Make smart meal choices this Ramadan
The best approach is to have a balanced diet with the right proportion of carbs, fats and proteins.
Stop yourself from overeating and choose your dishes wisely
Fasting during the holy month of Ramadan can be good for you if done properly. In addition to the spiritual benefits, it is a great opportunity to accrue some physical benefits as well. The changes that take place in the body depend on the length of the continuous fast. During a fast, glucose stored in the liver and muscles is used up first, and fat later becomes the next source of energy. If prolonged for days and weeks, the body starts using protein for energy. As fasting lasts from dawn to dusk, the body's energy stores can be replaced during the pre-dawn and pre-dusk meals.
The best way to approach your diet during Ramadan is to have a balanced diet with the right proportion of carbohydrates, fats and proteins. If you are not careful, you might filter away an opportunity to lose weight and gain it instead. The food that you eat should not differ too much from your normal diet. It should contain food from all major food groups like fruit and vegetables; bread and cereals; fish and meat; dairy products, and food containing fat and sugar. Choose foods that are absorbed slowly to help you during the long hours of fasting. These include complex carbohydrates (e.g. wheat, oats, beans, lentils and millets) and fibre-rich foods (e.g. whole wheat, grains and sweet fruits like apricots and figs). Foods to avoid include fast burning processed foods that contain refined carbohydrates and sugar, as well as fatty foods (e.g. cakes, biscuits, chocolates and Indian sweets).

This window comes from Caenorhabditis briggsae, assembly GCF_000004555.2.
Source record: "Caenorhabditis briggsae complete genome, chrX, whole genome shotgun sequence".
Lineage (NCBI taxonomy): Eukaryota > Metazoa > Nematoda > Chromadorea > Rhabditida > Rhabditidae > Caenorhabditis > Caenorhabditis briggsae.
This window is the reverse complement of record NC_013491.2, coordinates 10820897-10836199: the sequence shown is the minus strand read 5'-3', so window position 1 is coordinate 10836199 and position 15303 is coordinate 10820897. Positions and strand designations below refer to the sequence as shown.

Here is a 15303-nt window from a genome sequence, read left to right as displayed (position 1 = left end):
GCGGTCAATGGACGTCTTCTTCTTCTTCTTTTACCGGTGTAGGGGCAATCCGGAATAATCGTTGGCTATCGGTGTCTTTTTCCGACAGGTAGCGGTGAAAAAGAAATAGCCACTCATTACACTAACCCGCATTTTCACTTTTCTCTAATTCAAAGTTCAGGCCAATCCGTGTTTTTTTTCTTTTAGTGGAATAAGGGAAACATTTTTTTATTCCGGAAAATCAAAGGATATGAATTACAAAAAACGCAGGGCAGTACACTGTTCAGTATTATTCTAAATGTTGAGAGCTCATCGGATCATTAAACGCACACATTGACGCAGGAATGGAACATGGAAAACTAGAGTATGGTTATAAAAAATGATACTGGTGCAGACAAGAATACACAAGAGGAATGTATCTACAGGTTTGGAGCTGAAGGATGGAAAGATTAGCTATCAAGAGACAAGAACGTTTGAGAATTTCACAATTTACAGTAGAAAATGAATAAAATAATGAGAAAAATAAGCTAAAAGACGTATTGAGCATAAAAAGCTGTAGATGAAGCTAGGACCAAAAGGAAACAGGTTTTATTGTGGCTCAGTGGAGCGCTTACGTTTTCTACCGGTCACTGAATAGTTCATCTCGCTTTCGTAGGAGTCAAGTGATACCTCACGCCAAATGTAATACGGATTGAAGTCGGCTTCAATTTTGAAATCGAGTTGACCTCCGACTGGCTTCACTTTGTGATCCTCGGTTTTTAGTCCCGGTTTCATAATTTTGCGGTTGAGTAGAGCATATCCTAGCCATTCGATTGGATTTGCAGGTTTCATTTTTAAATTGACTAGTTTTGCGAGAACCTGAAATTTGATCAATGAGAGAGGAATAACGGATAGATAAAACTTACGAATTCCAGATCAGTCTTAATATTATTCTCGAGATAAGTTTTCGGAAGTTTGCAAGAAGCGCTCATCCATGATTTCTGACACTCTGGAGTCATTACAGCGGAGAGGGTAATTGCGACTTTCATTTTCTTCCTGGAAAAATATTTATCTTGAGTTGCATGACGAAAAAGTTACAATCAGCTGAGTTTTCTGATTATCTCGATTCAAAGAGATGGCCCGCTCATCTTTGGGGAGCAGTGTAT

A group of patients that need to be extra careful during the month are diabetics on oral medication or insulin, as the glucose-lowering effect can last long and cause hypoglycaemia (low blood sugar). Therefore, Suhoor should be a wholesome moderate meal that is filling and provides enough energy for many hours. It should include slow digesting foods, such as Arabic bread, salad, oats or toast, so that there is a constant release of energy. It is also important to drink enough water. At Iftar, break your fast the traditional way with dates. This will provide an initial burst of energy. Thereafter, drink plenty of water, as it will help in rehydration and reduce the chances of overindulgence.
In summary, your diet during Ramadan should not be very different from what it normally is. Do not overeat, and avoid fatty foods and processed foods. If you are diabetic, make sure the Suhoor meal is wholesome and healthy, and if your sugar levels drop, break your fast and contact the doctor immediately.
The writer is a Specialist Internal Medicine at JTS Medical Centre.